Exhibit honors Shanghai's aid to European Jews

Updated: 2015-09-11 15:59

By HEZI JIANG in Philadelphia hezijiang@chinadailyusa.com(China Daily USA)

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Exhibit honors Shanghai's aid to European Jews

Zhang Qiyue, the Chinese consul general in New York, spoke at the private reception celebrating the opening of the AJC Jewish Refugees & Shanghai Exhibit in Philadelphia on Thursday evening. [Photo for China Daily]

Seventy-six years ago, Michael Blumenthal, the former US treasury secretary, fled with his parents from Berlin to Shanghai, where he made a living delivering bread.

"We may not have our secretary of the treasury if the Chinese didn't open their arms," said Fred Strober, president of AJC Philadelphia/Southern New Jersey, at the opening reception for the AJC Jewish Refugees & Shanghai exhibit on Thursday evening in Philadelphia.

"Between 1933 and 1941, nearly 30,000 Jews came to Shanghai and found shelter in Shanghai," Zhang Qiyue, the Chinese consul general in New York, said at the reception. "With this number, actually, Shanghai and China took more Jews than Canada, Australia, New Zealand, South Africa and India combined," she said to applause.

The six-part photo exhibit highlights the story of the Jewish refugees who fled the horrors of the Holocaust, finding refuge in Shanghai at a time when few countries were willing to admit European Jewish refugees.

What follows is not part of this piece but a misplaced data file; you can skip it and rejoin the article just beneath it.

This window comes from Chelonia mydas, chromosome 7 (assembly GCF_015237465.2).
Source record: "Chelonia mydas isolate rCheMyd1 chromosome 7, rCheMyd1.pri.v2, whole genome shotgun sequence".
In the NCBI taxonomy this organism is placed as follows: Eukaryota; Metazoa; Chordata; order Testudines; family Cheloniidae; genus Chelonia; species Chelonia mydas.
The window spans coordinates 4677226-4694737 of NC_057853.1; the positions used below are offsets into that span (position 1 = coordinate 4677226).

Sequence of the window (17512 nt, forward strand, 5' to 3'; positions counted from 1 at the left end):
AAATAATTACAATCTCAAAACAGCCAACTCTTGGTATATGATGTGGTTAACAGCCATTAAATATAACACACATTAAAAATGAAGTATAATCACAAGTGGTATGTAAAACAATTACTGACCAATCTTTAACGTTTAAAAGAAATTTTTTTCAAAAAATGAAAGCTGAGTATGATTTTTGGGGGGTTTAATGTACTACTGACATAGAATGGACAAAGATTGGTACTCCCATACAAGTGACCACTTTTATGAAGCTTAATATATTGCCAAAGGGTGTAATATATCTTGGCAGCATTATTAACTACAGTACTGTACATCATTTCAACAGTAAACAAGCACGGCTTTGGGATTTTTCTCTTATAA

The only place in the world that didn't require entrance visas was the international city of Shanghai.

Most of the Jewish refugees were penniless getting off the ship. They settled, went to schools, got technical and professional training and started dozens of newspapers and magazines.

Though life was hard, no Chinese ever complained that we were there, said Betty Grebenschikoff, a Holocaust survivor who shared her account of 11 years of life in Shanghai. She met and married her husband in the city and had her wedding dress made by her Chinese tailor.

"It was a very difficult life, but had we not been able to go to China, we never would have lived at all," she said.

Many of the Jewish refugees joined the Chinese People's War of Resistance Against Japanese Aggression, such as Jakob Rosenfeld, a doctor whom Chinese will always remember, said Zhang.

Zhang shared the news that the Shanghai government is going to expand the Shanghai Jewish Refugees Museum, invest in the repair of the synagogue in Shanghai, and further expand the Jewish research and study center.

"We have warm sentiments toward each other that can be traced back to thousands of years," said Zhang. "I firmly encourage the Chinese community and the Jewish community to work more closely together."

The ties also will enrich the Sino-American relationship, Zhang added. And she hopes more Americans can go to China and go to Shanghai to learn about the country.

Grebenschikoff has been back for four times. "Every time I go back, I feel that I'm coming home."

Last year, she brought her wedding dress back, and donated it to the Shanghai Jewish Refugees Museum.